Wonderfully superb! Every school child should see this. As an old man, I have seen similar projects but none that so capably demonstrate the relative distances and sizes. Thank you for creating this — it shall be shared regularly. What a journey!

    • The Old Woman March 8, 2014 at 2:18 pm - Reply

      Indeed, very very superB

  13. DanTheMan March 6, 2014 at 8:25 am - Reply

    Great stuff! Now you need create another version where the Solar System is a pixel and then we will really feel very small.

  14. caitlinostberg March 6, 2014 at 8:33 am - Reply

    I loved taking Astronomy when I was in high school and this would have been really helpful! I think you were able to capture the distance between everything fairly well. While I still can’t fathom the size of our universe (let alone the size of our Solar System) this made it a bit more understandable.

  15. Christina March 6, 2014 at 12:54 pm - Reply

    All that emptiness is calming and reassuring in some way. When petty everyday things start to annoy, remembering how tiny we are in all that vastness will help.

  16. CKim71 March 6, 2014 at 2:42 pm - Reply

    Speaking for the design side of this equation, this is an amazing infographic. Elegant, simple, snarky and interesting. Made it all the way through. I love your philosophical questions. The comment about doing a little rocket ship navigation device that slows for comments is a neat idea. Overall though, wow. Love the thinking and the execution.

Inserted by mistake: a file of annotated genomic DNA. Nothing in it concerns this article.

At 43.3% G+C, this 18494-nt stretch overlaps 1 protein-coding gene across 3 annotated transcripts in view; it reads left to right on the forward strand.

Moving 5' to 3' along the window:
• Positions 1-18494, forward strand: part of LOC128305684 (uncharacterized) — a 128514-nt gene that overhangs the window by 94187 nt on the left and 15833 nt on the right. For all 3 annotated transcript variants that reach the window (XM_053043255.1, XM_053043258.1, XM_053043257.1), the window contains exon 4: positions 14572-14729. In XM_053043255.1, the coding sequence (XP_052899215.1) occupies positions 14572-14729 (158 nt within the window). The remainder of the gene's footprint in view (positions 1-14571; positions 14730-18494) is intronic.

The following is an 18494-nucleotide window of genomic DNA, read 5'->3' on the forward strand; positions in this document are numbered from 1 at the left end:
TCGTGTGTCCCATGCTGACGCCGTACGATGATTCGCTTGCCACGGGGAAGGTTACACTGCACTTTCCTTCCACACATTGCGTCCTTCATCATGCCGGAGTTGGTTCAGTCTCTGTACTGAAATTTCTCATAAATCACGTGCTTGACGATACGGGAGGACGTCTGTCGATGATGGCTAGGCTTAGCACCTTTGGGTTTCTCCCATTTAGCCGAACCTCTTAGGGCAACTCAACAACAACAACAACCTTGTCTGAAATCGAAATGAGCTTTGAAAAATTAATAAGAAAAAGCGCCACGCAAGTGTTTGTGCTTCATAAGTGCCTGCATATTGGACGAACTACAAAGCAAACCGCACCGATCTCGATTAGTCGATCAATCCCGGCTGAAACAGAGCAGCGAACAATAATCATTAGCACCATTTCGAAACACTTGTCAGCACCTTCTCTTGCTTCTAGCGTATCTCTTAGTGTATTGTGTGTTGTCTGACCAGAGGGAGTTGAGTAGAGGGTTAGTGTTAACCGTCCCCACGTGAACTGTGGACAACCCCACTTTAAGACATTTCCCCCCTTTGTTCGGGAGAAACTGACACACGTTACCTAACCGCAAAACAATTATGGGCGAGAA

17. Josh March 6, 2014 at 2:52 pm - Reply

    Hey Josh, this is incredible! I’ve been researching and illustrating the solar system as a personal project. I’m currently in tune with the vastness of space between the planets, but this visual representation blows my mind. Pretty unreal!


  18. AlexR March 6, 2014 at 8:23 pm - Reply

    I think this is excellent, but I also think it would be improved if the text could appear dynamically as you scroll, so it could remain stationary and readable while you continue scrolling.

    • AlexR March 6, 2014 at 9:17 pm - Reply

      I also want to say that it consistently scales itself to be slightly taller than the window, meaning that there’s always a tiny amount of vertical scroll.

  19. William Young March 6, 2014 at 8:37 pm - Reply

    Should I point out the punctuation typo at 1682194115 km? There should be an apostrophe in the ‘Let’s’ of “Lets try a few metaphors anyway”

    • jWorth March 9, 2014 at 8:09 pm - Reply

      Thanks for noticing. Fixed it.

  20. Joe Babcock March 6, 2014 at 9:53 pm - Reply

    Thank you!!! This is the best example I have seen of how vast our solar system is. I understand at last. Now if I can only get my 5 year old to understand…

  21. Andrew March 6, 2014 at 11:10 pm - Reply

    Congratulations on a job well done! This morning, instead of ploughing through the news over breakfast, I ploughed through the solar system. As you rightly comment, the emptiness of space is boggling. Much more so, than reading coverage of the Oscars :-).
    Many thanks!

  22. Negasta March 7, 2014 at 4:28 am - Reply

    I love things like this, always gives me perspective.

    I wonder how long the chart would be if printed out on paper the height of an A4 page?

    • jWorth March 7, 2014 at 8:29 am - Reply

      Depends on the resolution. If it’s 300 dpi, and the sun (which is 400px on screen) is as tall as the paper, it works out to be 46,777″ wide (3,898′) or 5503 sheets of paper! That’s a lot, but doesn’t seem quite right. Someone please check my math.

  23. Mercedesz March 7, 2014 at 8:02 am - Reply